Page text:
Of all the instruments available on the iPhone, GPS is easily one of the most utilized. Having access to Location Services can greatly enhance user experience in your app by adapting behavior to what best suites your user based on his or her whereabouts. One critical piece to utilizing location services is making sure your code behaves the way you expect. Fortunately, in recent releases of Xcode, Apple has made this job a little bit easier by allowing us to spoof our location in the Simulator and on devices.
The way you decide to utilize Xcode’s location spoofing will depend on how your app will use it. For example, if you’re making a gorgeous weather app for the iPad, you’ll want to spoof a static location to simulate getting a user’s local weather. On the other hand, if your app does something like map a user’s bike ride, you’ll need to spoof a set of locations that simulate a user’s location changing over time. Xcode has some presets you can use for both scenarios, but more than likely you’ll want to construct your own custom data to feed to Xcode.
First, you will create a GPX file. GPX is a standard file format used for expressing GPS locations. The format for GPX files that Xcode looks for is fairly straightforward:
<gpx> <wpt lat="38.897678" lon="-77.036517"></wpt> </gpx>This GPX file gives the latitude and longitude for The White House. Throw that text into a text editor, and save it as WhiteHouse.gpx. In Xcode, open a project you have for an iPhone or iPad app, and build it to your device. Once the app is running on your device, go to Product > Debug > Simulate Location, and select the last option in the list that says “Add GPX File to Project…“, then select the WhiteHouse.gpx file we just created. Xcode will pop up some options for adding the file; the defaults should be fine, so just click on Finish. Now, if you go back to Product > Debug > Simulate Location, you should see WhiteHouse near the top of the list; click on it (you can also get to this list from the debug bar at the bottom of Xcode, just click on the location services arrow icon). Your device should now think you’re at the White House. To check, press the home button on your device to close your app and go to Maps app. If it didn’t seem to work, check Xcode and make sure the location arrow in the debug bar is blue. If it’s still gray, Xcode doesn’t like something about your GPX file.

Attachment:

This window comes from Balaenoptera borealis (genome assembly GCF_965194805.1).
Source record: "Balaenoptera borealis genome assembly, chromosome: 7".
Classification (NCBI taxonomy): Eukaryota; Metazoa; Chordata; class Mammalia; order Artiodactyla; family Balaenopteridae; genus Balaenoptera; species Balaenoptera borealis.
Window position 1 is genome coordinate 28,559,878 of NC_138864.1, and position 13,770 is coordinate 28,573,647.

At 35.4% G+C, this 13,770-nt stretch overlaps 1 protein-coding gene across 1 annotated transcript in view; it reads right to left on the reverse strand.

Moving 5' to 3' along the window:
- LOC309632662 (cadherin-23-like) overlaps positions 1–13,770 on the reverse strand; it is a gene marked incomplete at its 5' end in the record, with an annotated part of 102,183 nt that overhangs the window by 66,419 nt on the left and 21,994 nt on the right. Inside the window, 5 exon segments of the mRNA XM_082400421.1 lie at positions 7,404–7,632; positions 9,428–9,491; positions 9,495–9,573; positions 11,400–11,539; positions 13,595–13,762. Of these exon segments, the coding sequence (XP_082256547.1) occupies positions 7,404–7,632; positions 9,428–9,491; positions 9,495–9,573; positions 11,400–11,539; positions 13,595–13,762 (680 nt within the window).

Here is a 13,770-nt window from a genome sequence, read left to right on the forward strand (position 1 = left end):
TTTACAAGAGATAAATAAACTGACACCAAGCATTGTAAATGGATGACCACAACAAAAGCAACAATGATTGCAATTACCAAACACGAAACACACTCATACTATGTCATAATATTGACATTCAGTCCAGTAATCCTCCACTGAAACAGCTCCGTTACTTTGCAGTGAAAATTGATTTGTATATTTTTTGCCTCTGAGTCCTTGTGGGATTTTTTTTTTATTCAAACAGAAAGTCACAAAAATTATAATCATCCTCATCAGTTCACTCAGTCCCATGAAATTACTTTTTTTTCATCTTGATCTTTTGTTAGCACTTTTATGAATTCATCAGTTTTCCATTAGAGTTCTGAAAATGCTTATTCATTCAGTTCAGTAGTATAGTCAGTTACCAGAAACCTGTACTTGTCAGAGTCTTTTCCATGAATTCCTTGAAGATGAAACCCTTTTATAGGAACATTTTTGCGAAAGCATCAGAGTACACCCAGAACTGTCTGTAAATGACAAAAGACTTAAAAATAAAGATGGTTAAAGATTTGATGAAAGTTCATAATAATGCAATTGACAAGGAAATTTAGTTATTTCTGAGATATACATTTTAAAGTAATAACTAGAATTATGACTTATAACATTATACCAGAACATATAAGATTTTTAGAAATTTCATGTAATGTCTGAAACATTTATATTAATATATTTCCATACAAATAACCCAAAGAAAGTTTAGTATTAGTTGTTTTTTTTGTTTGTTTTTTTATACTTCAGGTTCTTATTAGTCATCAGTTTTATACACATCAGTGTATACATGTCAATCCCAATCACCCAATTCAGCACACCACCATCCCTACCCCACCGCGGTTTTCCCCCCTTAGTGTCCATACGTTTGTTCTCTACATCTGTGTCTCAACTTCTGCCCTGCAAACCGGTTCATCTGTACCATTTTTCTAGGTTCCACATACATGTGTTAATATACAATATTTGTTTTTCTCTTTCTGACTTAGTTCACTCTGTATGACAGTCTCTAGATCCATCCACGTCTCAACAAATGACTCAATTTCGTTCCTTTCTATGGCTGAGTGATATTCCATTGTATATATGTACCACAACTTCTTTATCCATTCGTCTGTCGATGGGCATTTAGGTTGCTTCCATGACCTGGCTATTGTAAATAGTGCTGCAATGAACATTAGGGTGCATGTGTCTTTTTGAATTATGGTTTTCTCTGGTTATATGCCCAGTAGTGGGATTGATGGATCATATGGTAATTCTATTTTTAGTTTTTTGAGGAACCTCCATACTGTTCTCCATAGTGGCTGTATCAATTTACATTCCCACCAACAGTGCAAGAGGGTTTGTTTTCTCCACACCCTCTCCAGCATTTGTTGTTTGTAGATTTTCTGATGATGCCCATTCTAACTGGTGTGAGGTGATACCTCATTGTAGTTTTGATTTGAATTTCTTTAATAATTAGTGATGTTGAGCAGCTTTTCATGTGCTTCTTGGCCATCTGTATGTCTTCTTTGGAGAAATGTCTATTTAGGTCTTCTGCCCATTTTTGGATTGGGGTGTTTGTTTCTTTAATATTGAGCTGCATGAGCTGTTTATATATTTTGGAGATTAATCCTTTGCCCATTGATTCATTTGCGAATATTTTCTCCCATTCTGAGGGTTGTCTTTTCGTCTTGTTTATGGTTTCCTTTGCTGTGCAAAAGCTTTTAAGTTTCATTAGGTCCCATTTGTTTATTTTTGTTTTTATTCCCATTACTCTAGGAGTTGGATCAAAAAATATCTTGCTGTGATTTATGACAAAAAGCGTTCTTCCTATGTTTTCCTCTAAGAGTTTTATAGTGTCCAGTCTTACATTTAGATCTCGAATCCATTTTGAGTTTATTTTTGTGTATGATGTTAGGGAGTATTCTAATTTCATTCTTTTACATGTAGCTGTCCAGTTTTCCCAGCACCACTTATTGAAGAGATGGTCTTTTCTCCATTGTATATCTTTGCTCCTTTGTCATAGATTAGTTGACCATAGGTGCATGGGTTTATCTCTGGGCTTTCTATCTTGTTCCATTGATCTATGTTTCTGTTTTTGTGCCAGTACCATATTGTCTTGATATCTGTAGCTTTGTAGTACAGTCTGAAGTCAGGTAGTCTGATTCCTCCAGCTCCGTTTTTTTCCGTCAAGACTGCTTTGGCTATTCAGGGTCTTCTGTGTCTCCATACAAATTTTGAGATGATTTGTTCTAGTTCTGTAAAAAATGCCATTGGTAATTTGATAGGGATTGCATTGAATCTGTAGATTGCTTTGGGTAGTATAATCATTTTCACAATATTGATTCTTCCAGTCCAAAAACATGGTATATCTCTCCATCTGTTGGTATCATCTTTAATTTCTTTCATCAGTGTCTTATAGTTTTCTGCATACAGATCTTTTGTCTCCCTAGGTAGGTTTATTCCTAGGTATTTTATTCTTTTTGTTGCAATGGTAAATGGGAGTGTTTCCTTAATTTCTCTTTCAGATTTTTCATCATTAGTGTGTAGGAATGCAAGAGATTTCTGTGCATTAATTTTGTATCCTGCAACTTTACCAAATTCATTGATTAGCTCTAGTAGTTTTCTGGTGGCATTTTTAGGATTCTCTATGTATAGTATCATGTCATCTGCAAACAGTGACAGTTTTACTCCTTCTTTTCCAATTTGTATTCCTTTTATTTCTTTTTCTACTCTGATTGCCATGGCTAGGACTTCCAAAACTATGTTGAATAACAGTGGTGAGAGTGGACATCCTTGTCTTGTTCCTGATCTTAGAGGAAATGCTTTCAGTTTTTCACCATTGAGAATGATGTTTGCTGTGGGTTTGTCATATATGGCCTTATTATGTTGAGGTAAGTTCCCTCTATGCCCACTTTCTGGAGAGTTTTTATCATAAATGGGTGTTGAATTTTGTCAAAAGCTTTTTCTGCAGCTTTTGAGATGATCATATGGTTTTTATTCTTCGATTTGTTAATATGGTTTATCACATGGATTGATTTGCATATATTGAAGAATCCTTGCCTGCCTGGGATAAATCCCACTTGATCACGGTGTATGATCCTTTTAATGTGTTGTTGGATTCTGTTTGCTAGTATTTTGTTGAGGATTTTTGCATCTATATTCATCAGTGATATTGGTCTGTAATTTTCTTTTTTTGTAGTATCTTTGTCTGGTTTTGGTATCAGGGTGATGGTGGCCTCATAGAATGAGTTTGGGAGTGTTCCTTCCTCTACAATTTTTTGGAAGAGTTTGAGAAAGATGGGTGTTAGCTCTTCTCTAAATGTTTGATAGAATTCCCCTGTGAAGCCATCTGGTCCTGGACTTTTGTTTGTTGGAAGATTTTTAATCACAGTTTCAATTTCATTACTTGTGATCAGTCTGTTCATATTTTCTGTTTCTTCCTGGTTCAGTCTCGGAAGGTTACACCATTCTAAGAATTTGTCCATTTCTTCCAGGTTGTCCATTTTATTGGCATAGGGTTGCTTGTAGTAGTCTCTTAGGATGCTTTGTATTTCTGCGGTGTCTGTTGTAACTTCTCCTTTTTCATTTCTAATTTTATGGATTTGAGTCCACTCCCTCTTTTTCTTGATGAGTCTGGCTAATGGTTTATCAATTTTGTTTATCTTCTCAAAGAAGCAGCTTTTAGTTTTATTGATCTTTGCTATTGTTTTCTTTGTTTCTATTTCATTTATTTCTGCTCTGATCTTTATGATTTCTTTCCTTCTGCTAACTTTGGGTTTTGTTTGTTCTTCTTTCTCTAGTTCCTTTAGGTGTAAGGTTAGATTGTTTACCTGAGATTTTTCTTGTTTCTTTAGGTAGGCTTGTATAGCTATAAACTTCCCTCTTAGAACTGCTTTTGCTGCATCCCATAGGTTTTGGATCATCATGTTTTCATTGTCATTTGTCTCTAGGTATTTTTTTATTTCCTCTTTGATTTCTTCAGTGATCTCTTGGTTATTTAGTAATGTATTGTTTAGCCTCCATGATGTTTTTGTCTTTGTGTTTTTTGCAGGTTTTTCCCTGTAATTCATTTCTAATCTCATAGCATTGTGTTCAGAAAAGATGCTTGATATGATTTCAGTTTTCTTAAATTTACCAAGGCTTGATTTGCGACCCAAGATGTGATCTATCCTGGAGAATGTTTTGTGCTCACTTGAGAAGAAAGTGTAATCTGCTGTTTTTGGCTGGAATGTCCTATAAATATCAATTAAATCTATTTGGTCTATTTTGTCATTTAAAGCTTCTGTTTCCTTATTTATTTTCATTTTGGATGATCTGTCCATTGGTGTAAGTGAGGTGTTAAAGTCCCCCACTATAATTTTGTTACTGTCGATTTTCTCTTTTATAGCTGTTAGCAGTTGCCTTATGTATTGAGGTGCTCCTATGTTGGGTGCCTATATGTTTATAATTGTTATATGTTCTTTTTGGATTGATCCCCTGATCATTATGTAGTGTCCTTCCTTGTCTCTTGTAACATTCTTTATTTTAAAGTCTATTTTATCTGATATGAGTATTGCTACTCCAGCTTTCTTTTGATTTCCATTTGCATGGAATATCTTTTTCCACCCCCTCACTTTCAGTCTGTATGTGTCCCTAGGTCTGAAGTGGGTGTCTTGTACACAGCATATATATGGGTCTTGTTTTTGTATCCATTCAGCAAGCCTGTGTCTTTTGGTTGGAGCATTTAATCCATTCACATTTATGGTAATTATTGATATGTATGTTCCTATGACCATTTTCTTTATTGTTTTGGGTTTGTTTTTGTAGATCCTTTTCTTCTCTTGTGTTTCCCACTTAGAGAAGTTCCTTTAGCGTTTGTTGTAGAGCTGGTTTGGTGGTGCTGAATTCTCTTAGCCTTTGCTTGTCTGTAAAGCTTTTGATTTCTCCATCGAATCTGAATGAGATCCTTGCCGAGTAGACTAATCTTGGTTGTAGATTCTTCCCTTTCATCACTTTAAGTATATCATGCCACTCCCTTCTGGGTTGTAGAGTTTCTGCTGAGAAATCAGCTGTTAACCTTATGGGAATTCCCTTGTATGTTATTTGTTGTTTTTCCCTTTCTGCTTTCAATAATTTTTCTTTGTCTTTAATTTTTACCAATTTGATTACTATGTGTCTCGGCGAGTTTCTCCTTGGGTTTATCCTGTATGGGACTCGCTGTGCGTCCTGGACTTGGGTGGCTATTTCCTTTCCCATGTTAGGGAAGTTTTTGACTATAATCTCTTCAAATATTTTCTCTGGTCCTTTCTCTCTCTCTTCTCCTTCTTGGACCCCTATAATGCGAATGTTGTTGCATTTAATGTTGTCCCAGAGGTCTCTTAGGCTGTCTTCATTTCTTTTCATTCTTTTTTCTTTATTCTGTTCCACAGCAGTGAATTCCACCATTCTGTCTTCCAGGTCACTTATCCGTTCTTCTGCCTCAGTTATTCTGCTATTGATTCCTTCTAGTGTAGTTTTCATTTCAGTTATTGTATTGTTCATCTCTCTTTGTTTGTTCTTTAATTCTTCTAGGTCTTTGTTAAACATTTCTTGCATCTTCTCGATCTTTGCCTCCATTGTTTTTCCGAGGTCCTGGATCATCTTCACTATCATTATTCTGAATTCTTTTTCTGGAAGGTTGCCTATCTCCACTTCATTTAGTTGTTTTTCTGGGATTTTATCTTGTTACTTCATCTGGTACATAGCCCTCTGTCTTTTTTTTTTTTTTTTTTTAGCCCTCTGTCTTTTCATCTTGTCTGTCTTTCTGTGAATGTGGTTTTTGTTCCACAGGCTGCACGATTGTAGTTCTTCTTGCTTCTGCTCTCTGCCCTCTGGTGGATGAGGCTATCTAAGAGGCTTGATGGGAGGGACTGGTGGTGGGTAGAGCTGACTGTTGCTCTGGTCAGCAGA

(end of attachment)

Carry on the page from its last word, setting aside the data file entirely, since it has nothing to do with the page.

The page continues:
One thing you might be wondering now is if Maps uses your simulated location, will other apps use it also? The answer is yes. Think about all the apps you have and what they are using location services for. Twitter clients posting your location with tweets, sports apps using your location to black out games, camera apps that put your location into Exif data, apps like Foursquare that check you into places – they will all look at your simulated location. I won’t go into detail here, but you should play around with this; it can be interesting.
Visiting the White House was fun, but what if you are making an app for people to track their sweet rollerblade workouts? You will need to make a GPX file with multiple location points. The format is the same but with more wpt elements that have additional latitude and longitude coordinates. I found a GPX file for the New York City Marathon here but had to make some modifications for Xcode to like it. Grab the modified file here. Click on the location button in the debug bar of Xcode, and select “Add GPX File to Project…” again. Point it to your New York City Marathon file, and accept the defaults as before. Finally, click the location button again, and select New York City Marathon from the list. Now, if you go back into Maps, you should see your blue dot making its way through the New York City Marathon; every rollerblader’s life ambition.
We’ve had quite a day so far. Any developer or tester would be exhausted after visiting The White House and rollerblading the New York City Marathon, so I won’t keep you much longer; just one more thing to show. With your app still running in Xcode, unplug your device (I will not be held responsible for any bootstrap errors that result). If you go back into Maps, you’ll find your rollerblader is stuck hanging out in New York. If you don’t stop your app in Xcode before unplugging your device, your device will continue to use the simulated location until you restart it, or until you plug it back in and turn off the location simulation. This is extremely handy for testing without being tethered to your computer. However, this can also be confusing for your mom when she sees your Facebook post from Antarctica, so don’t forget to turn it off when you have finished playing.
Hopefully, Apple will eventually give us the ability to control how quickly Xcode advances through the file. Maybe if we’re really lucky, they’ll give us a way to easily generate GPX files, or let us just specify a location without the need to create a GPX file. In the meantime, Location Simulation, while requiring a little bit of hands on work, is an extremely handy tool for testing location services in your app.
Update: For some additional information on this topic check out this article from Brandon Alexander, an iOS developer at Black Pixel. He has links for some handy tools and also covers an alternate way to enable location simulation using schemes.